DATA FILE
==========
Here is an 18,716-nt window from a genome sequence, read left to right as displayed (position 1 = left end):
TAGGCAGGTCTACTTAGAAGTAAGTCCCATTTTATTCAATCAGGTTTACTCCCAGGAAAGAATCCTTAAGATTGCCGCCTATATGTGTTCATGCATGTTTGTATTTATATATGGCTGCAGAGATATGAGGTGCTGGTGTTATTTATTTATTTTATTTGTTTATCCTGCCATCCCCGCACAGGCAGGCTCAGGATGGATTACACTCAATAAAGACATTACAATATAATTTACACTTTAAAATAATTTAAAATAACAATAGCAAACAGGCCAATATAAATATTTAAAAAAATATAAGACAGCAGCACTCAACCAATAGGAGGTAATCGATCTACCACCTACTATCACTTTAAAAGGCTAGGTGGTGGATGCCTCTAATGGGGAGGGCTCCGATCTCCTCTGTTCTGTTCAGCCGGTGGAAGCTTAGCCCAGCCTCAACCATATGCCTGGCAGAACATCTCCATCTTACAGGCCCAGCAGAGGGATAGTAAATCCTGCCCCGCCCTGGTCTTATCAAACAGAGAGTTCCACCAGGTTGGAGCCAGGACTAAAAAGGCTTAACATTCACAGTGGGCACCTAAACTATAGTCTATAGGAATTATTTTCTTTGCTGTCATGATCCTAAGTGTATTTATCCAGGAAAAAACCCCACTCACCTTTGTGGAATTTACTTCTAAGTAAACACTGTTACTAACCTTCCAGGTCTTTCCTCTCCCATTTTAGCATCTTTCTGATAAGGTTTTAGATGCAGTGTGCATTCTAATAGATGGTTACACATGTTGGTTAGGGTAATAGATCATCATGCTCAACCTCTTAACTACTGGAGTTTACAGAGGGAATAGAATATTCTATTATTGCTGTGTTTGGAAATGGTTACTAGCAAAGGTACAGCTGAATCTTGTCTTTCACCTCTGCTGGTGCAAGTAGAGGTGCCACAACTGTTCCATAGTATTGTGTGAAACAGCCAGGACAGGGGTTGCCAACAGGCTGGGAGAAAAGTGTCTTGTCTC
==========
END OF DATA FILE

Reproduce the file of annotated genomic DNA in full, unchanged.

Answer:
Here is an 18,716-nt window from a genome sequence, read left to right as displayed (position 1 = left end):
TAGGCAGGTCTACTTAGAAGTAAGTCCCATTTTATTCAATCAGGTTTACTCCCAGGAAAGAATCCTTAAGATTGCCGCCTATATGTGTTCATGCATGTTTGTATTTATATATGGCTGCAGAGATATGAGGTGCTGGTGTTATTTATTTATTTTATTTGTTTATCCTGCCATCCCCGCACAGGCAGGCTCAGGATGGATTACACTCAATAAAGACATTACAATATAATTTACACTTTAAAATAATTTAAAATAACAATAGCAAACAGGCCAATATAAATATTTAAAAAAATATAAGACAGCAGCACTCAACCAATAGGAGGTAATCGATCTACCACCTACTATCACTTTAAAAGGCTAGGTGGTGGATGCCTCTAATGGGGAGGGCTCCGATCTCCTCTGTTCTGTTCAGCCGGTGGAAGCTTAGCCCAGCCTCAACCATATGCCTGGCAGAACATCTCCATCTTACAGGCCCAGCAGAGGGATAGTAAATCCTGCCCCGCCCTGGTCTTATCAAACAGAGAGTTCCACCAGGTTGGAGCCAGGACTAAAAAGGCTTAACATTCACAGTGGGCACCTAAACTATAGTCTATAGGAATTATTTTCTTTGCTGTCATGATCCTAAGTGTATTTATCCAGGAAAAAACCCCACTCACCTTTGTGGAATTTACTTCTAAGTAAACACTGTTACTAACCTTCCAGGTCTTTCCTCTCCCATTTTAGCATCTTTCTGATAAGGTTTTAGATGCAGTGTGCATTCTAATAGATGGTTACACATGTTGGTTAGGGTAATAGATCATCATGCTCAACCTCTTAACTACTGGAGTTTACAGAGGGAATAGAATATTCTATTATTGCTGTGTTTGGAAATGGTTACTAGCAAAGGTACAGCTGAATCTTGTCTTTCACCTCTGCTGGTGCAAGTAGAGGTGCCACAACTGTTCCATAGTATTGTGTGAAACAGCCAGGACAGGGGTTGCCAACAGGCTGGGAGAAAAGTGTCTTGTCTC